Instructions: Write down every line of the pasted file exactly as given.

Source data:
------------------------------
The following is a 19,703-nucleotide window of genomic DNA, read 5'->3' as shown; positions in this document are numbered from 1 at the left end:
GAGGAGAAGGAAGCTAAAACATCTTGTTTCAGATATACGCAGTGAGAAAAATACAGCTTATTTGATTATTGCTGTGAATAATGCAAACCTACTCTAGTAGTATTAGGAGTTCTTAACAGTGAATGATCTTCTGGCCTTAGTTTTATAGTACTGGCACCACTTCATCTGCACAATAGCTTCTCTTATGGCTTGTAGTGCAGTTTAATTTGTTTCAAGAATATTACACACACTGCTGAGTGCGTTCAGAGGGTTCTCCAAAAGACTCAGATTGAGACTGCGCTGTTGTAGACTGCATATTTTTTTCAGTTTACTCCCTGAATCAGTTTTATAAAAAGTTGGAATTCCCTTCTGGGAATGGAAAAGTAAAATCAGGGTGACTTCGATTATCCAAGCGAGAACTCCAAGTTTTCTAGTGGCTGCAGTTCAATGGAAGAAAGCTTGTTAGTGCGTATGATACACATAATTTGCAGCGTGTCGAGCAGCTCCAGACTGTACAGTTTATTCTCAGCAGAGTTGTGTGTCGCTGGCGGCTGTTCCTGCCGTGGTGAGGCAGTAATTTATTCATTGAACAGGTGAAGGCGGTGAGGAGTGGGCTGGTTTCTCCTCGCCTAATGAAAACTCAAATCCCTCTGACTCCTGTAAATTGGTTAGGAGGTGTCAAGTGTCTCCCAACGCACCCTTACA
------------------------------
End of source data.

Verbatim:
The following is a 19,703-nucleotide window of genomic DNA, read 5'->3' as shown; positions in this document are numbered from 1 at the left end:
GAGGAGAAGGAAGCTAAAACATCTTGTTTCAGATATACGCAGTGAGAAAAATACAGCTTATTTGATTATTGCTGTGAATAATGCAAACCTACTCTAGTAGTATTAGGAGTTCTTAACAGTGAATGATCTTCTGGCCTTAGTTTTATAGTACTGGCACCACTTCATCTGCACAATAGCTTCTCTTATGGCTTGTAGTGCAGTTTAATTTGTTTCAAGAATATTACACACACTGCTGAGTGCGTTCAGAGGGTTCTCCAAAAGACTCAGATTGAGACTGCGCTGTTGTAGACTGCATATTTTTTTCAGTTTACTCCCTGAATCAGTTTTATAAAAAGTTGGAATTCCCTTCTGGGAATGGAAAAGTAAAATCAGGGTGACTTCGATTATCCAAGCGAGAACTCCAAGTTTTCTAGTGGCTGCAGTTCAATGGAAGAAAGCTTGTTAGTGCGTATGATACACATAATTTGCAGCGTGTCGAGCAGCTCCAGACTGTACAGTTTATTCTCAGCAGAGTTGTGTGTCGCTGGCGGCTGTTCCTGCCGTGGTGAGGCAGTAATTTATTCATTGAACAGGTGAAGGCGGTGAGGAGTGGGCTGGTTTCTCCTCGCCTAATGAAAACTCAAATCCCTCTGACTCCTGTAAATTGGTTAGGAGGTGTCAAGTGTCTCCCAACGCACCCTTACA